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Major Mobile Phone Companies in the Prisoner’s Dilemma

In today’s world, technology is an ever-growing part of the population’s daily lives.  Since Martin Cooper and Motorola invented the first mobile phone in 1973, mobile technology has been rapidly developing.  The last two decades have yielded rapid changes in mobile technology.  Research in Motion (RIM) dominated the mid-2000s with Blackberry smartphones, but in 2007, Apple changed the world as we know it today.  The iPhone revolutionized the mobile device market with its capacitive touch screen and powerful internet capabilities.  It was the mobile device to be able to view full internet pages.  Apple invented the iPhone and its other mobile devices because it believed that the world was starting to enter the “post-PC” era (Topolsky), in which the bulk of our daily computing is completed on a handheld device rather than a desktop and keyboard.  Google purchased the start-up company Android in 2005 to build its mobile portfolio because it believed that “wireless [was] the next frontier in search” (Elgin).  Both companies had different reasons for investing in mobile technology, but both revolutionized the cellphone and other mobile technology as we knew it.  During this time, Microsoft and RIM dominated the mobile market, but both knew that the playing field was about to change.

Once the iPhone took off in 2007 and Android soon thereafter, Microsoft and RIM entered into the prisoner’s dilemma aspect of game theory.  The diagram below has 0’s and 1’s.  0 represents a business’s decision to not develop a new mobile operating system (OS) and stick to the business’s current business platform whereas a 1 represents the decision to move forward and develop a new mobile OS.  Prior to the 2005 purchase of Android, one can argue that all four companies were in Nash Equilibrium at (0,0).  With the release of iOS and Android, Apple and Google both moved into the row Develop new Mobile OS while Microsoft and RIM were stuck in the Stick to current business platform column.  Microsoft and RIM’s decision allowed Apple and Google to cannibalize the mobile technology market.  In 2010, Microsoft looked to move back into Nash Equilibrium with Apple and Google by releasing its new revamped mobile OS Windows Phone 7 (Carmody).  The first Windows Phone 7 phones arrived November 8, 2011.  Although Microsoft at least made steps forward to try to reenter Nash Equilibrium, it still could not regain its lost market share and the company struggles today to create momentum for its mobile phone platform.  RIM on the other hand, waited until 2011 to even announce its new competitive mobile operating system, Blackberry 10, (Molen) and it has yet to be released.  Phones are projected to reach carriers Q4 of 2012 or more likely Q1 of 2013.  This move is RIM’s hope that it can reach Nash Equilibrium with the other three platforms and hit (1,1).  In my opinion, Microsoft entered the game late and will always suffer for it, but RIM is to the point of no return.  RIM needed to recognize in 2005 when Google purchased Android that changes needed to be looked into.  In 2007, when Apple announced the iPhone, RIM needed to invest in revamping their mobile operating system that same day if they had any hopes of clinging onto their dominating market share.  Now, RIM only clings onto some of its corporate clients and a handful of general public users who are dependent on the classic Blackberry keyboard.  More Apple and Google phones are becoming government, corporate and military certified.  In my opinion, it is only a matter of time before RIM goes bankrupt or sells itself for its Blackberry Enterprise Server.  All in all, the battle for mobile device market share created a real-world example of the prisoner’s dilemma for the major phone companies.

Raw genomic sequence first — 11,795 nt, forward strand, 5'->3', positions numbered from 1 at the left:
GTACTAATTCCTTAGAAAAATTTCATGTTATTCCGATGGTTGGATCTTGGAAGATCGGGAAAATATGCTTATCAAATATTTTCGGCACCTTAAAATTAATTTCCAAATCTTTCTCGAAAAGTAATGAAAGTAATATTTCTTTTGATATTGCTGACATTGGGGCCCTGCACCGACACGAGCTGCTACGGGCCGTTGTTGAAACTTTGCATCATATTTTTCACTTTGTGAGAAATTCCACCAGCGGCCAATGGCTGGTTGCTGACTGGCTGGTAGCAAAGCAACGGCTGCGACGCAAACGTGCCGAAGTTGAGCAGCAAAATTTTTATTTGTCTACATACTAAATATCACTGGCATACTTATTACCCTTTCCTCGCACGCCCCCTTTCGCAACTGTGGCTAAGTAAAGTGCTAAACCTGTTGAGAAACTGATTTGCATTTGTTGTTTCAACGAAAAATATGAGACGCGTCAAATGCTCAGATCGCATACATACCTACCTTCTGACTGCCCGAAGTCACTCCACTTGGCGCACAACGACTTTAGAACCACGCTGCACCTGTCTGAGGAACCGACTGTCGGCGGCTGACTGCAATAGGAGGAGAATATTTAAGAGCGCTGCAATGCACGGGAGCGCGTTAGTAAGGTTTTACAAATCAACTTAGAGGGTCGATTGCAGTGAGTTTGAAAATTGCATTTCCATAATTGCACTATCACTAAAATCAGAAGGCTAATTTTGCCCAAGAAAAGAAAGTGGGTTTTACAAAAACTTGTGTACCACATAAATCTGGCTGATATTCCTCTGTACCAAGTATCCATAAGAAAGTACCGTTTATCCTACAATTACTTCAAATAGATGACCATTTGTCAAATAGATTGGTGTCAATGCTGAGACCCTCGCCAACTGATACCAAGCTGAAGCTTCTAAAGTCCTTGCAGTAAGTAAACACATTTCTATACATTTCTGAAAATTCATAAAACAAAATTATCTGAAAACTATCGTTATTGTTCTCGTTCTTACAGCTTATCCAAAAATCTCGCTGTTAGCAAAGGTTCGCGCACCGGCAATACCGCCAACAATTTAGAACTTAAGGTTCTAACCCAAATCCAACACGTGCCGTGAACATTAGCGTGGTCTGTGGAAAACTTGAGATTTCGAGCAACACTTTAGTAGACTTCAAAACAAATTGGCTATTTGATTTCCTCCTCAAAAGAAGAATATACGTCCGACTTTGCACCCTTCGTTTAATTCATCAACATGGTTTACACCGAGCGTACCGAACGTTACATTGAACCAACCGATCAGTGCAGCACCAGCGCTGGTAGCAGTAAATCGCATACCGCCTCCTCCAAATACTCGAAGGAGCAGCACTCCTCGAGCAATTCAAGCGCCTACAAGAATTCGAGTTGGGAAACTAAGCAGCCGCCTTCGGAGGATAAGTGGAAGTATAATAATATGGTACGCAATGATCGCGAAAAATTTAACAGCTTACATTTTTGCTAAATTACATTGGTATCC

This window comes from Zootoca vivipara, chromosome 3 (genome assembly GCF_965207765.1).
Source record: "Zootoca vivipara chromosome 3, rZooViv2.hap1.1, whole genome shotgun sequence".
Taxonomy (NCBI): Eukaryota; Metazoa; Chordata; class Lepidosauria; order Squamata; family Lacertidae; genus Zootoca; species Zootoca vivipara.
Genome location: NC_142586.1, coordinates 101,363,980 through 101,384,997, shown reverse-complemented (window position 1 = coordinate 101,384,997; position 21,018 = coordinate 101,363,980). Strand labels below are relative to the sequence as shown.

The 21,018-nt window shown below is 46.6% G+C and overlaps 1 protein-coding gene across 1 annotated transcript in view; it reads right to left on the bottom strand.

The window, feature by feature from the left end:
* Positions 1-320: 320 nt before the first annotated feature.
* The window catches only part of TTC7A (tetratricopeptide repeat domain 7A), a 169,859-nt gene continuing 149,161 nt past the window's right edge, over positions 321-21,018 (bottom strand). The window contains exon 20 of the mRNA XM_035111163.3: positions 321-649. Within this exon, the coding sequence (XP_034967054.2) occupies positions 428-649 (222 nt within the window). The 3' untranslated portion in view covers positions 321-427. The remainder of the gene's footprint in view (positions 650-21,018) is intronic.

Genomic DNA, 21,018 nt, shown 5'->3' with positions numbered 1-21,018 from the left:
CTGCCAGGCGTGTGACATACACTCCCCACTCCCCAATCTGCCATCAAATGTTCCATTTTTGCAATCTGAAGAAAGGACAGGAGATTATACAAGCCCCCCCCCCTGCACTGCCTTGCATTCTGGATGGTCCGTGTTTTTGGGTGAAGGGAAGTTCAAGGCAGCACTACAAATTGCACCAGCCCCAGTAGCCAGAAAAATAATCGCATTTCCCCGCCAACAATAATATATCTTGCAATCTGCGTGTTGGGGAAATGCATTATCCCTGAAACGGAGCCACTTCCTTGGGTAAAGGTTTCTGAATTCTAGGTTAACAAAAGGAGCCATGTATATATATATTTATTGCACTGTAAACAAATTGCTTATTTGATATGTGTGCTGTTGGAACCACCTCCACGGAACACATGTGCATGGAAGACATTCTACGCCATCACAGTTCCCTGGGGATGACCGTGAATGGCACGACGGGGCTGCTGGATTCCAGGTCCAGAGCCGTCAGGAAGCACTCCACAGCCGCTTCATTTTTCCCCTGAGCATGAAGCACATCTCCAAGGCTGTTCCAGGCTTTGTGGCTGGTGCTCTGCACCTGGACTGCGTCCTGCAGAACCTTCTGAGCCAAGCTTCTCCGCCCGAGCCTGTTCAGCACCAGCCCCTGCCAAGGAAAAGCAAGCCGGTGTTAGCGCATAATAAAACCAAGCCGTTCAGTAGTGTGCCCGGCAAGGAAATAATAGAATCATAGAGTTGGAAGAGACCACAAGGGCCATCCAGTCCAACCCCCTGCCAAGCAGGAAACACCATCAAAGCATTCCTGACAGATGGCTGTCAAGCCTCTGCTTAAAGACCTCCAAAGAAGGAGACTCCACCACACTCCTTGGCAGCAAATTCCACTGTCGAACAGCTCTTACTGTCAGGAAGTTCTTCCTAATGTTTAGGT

Mobile OS Wars

Works Cited

Barylick, Chris. “RIM, BlackBerry 10 and Its More Passionate Competitors.” RIM, BlackBerry 10 and Its More Passionate Competitors. N.p., n.d. Web. 30 Sept. 2012. <http://www.sdtimes.com/blog/post/2012/09/29/RIM-BlackBerry-10-and-its-more-passionate-competitors.aspx>.

Carmody, Tim. “Microsoft Announces First Windows Phone 7 Handsets.” Wired.com. Conde Nast Digital, 11 Oct. 2010. Web. 30 Sept. 2012. <http://www.wired.com/gadgetlab/2010/10/windows-phone-7-3/>.

Elgin, Ben. “Google Buys Android for Its Mobile Arsenal.” Bloomberg Businessweek. Businessweek.com, 16 Aug. 2005. Web. 30 Sept. 2012. <http://www.businessweek.com/stories/2005-08-16/google-buys-android-for-its-mobile-arsenal>.

Hartung, Adam. “Google’s Big Mistake – Buying Motorola to Save Android.” Forbes. Forbes Magazine, 18 Aug. 2011. Web. 30 Sept. 2012. <http://www.forbes.com/sites/adamhartung/2011/08/18/googles-big-mistake-buying-motorola-to-save-android/>.

Topolsky, Joshua. “Editorial: It’s Apple’s ‘post-PC’ World — We’re All Just Living in It.” Engadget. N.p., n.d. Web. 30 Sept. 2012. <http://www.engadget.com/2011/03/03/editorial-its-apples-post-pc-world-were-all-just-living/>.

Comments

One Response to “ Major Mobile Phone Companies in the Prisoner’s Dilemma ”

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